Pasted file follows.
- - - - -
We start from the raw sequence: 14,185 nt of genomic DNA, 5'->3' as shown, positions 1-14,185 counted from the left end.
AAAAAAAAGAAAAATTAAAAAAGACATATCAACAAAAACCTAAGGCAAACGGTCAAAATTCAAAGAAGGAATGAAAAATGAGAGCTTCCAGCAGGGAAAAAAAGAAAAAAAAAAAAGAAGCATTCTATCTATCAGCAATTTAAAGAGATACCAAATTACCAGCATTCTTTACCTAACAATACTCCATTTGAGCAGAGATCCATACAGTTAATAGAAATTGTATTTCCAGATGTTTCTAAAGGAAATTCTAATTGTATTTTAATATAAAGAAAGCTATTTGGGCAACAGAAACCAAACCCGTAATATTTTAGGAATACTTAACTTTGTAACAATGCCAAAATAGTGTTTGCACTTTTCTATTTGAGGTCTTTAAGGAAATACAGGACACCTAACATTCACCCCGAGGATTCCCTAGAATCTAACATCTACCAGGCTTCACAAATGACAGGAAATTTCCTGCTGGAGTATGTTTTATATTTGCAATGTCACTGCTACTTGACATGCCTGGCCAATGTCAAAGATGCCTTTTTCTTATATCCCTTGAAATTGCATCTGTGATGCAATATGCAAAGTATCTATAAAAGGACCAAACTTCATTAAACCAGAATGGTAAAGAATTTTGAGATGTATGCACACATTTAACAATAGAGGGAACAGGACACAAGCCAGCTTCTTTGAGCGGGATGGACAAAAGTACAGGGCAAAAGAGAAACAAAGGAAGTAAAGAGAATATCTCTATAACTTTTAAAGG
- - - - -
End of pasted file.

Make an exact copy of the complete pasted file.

We start from the raw sequence: 14,185 nt of genomic DNA, 5'->3' as shown, positions 1-14,185 counted from the left end.
AAAAAAAAGAAAAATTAAAAAAGACATATCAACAAAAACCTAAGGCAAACGGTCAAAATTCAAAGAAGGAATGAAAAATGAGAGCTTCCAGCAGGGAAAAAAAGAAAAAAAAAAAAGAAGCATTCTATCTATCAGCAATTTAAAGAGATACCAAATTACCAGCATTCTTTACCTAACAATACTCCATTTGAGCAGAGATCCATACAGTTAATAGAAATTGTATTTCCAGATGTTTCTAAAGGAAATTCTAATTGTATTTTAATATAAAGAAAGCTATTTGGGCAACAGAAACCAAACCCGTAATATTTTAGGAATACTTAACTTTGTAACAATGCCAAAATAGTGTTTGCACTTTTCTATTTGAGGTCTTTAAGGAAATACAGGACACCTAACATTCACCCCGAGGATTCCCTAGAATCTAACATCTACCAGGCTTCACAAATGACAGGAAATTTCCTGCTGGAGTATGTTTTATATTTGCAATGTCACTGCTACTTGACATGCCTGGCCAATGTCAAAGATGCCTTTTTCTTATATCCCTTGAAATTGCATCTGTGATGCAATATGCAAAGTATCTATAAAAGGACCAAACTTCATTAAACCAGAATGGTAAAGAATTTTGAGATGTATGCACACATTTAACAATAGAGGGAACAGGACACAAGCCAGCTTCTTTGAGCGGGATGGACAAAAGTACAGGGCAAAAGAGAAACAAAGGAAGTAAAGAGAATATCTCTATAACTTTTAAAGG